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Old 10-02-2017, 18:26   #526
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Re: Richardson Bay liveaboards, heads up!

Just for reference and to add some data to this discussion, I've dropped my hook in Richardson Bay maybe 30 times in the last few years. Never had a problem with the hook getting fouled on anything. Also have never hit anything submerged out there in all those times getting in and out of wherever I was dropping the hook at the time.

I've anchored out there for weeks at a time (maybe a total of 2-3 months) in a few years going to a 9-5 job on shore with the dinghy. Set a motion detecting alarm every time that would trip if someone stepper aboard. Never once had it already tripped coming home.

Not saying that absence of evidence is indisputable evidence of absence. Also not saying that I wouldn't love the bay to be cleaned up. Just want to provide some data in juxtaposition to some of the other alarmist views on Richardsons Bay's usability.
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Old 10-02-2017, 20:34   #527
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Re: Richardson Bay liveaboards, heads up!

If you anchor where I believe you typically do (near the entrance of the bay where the deeper draft, actual cruisers do) I think you're still fine. It's further in where most of the boats have gone down in the past two months. Today I could see two sunk - one powerboat with just the bow sticking out, and a sailboat with just the rig poking out. There was a diver attempting to refloat the power boat.

As for break ins and thefts, I have not heard of problems in the anchorage - they are happening in the marinas. The east side of Schoonmaker has been hit the hardest (not hard to figure out why). SYH has also had numerous problems and so has Bridgeway Marine (where we were robbed a couple years ago). If you doubt what I say, just check. The police and city have stats on waterfront crime rates and are happy to provide it.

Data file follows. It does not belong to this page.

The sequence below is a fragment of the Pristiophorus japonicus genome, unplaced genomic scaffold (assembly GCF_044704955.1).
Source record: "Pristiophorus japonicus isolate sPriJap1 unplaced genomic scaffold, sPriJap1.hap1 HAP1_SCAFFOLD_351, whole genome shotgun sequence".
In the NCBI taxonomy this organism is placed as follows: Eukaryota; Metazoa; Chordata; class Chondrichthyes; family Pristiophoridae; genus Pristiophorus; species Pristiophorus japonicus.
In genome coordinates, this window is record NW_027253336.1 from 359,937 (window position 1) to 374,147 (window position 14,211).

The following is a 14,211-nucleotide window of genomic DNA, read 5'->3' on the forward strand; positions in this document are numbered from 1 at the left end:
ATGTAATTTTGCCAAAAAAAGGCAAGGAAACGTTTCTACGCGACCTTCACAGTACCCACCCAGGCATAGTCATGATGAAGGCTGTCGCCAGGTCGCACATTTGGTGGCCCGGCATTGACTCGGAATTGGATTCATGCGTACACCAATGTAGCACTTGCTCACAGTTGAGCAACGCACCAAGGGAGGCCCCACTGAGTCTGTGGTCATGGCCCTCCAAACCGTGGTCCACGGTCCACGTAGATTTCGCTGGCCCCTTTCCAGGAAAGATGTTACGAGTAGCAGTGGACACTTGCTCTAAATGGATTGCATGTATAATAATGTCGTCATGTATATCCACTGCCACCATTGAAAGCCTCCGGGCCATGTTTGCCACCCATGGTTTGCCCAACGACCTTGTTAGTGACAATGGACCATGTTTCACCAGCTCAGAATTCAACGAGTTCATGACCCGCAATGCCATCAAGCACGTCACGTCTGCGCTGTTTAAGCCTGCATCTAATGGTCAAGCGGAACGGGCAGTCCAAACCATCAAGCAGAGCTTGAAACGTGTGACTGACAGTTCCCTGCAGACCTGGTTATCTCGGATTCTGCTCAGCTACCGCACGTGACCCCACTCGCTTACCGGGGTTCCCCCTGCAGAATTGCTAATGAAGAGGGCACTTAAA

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Old 11-02-2017, 03:01   #528
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Re: Richardson Bay liveaboards, heads up!

Perhaps if the marina's are experiencing theft problems they could rethink their disdain for people living on their boats and learn from other marina and harbor policies? One example of a different approach to people choosing to live on their boats is the policy adopted by the Port of Friday Harbor Marina which defines living aboard as 15 of 30 days in a given month and expressly allows 10% liveaboards and a few more in the winter... (but a cruiser would have no problem staying on their boat for two weeks there and then sailing on, or as many cruisers may appreciate a week on their boat and a couple weeks at home before another week on their boat before sailing on...)

"The Port of Friday Harbor extends to a limited number of boaters permission to liveaboard their cruising vessels in the marina for the purpose of providing additional safety and security for people and property at the marina. Liveaboards provide a human presence in the marina at all times which makes the marina more like a neighborhood. Liveaboards have the responsibility to report hazards, suspicious incidents and dangers to Port staff."
(as quoted from https://www.portfridayharbor.org/wp-...ard-Policy.pdf)

As a side note, I just recently learned that the people that manage Clipper Cover on Treasure Island reduced the duration of their "long-term" anchoring permit from 21 days to 10 days. I can honestly say after a singlehanded sail non-stop from Ketchikan Alaska to the Bay Area the last thing I wanted to do on arrival was be told I had to pull anchor in a week and a half just because some non-sailor that is probably getting kickbacks from development interests says so... If Sausalito was given more authority to impose additional rules on Richardson Bay anchoring I suspect that a 10 day or so anchoring maximum would be imposed there as well, so 10 days at Clipper Cove, 10 days at Richardson Bay and then where? (note TIDA won't give another anchoring permit for Clipper Cove for 21 days after the last one expired.. Even if a sailor has a documented health emergency that puts them in the hospital...
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Old 11-02-2017, 03:48   #529
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Re: Richardson Bay liveaboards, heads up!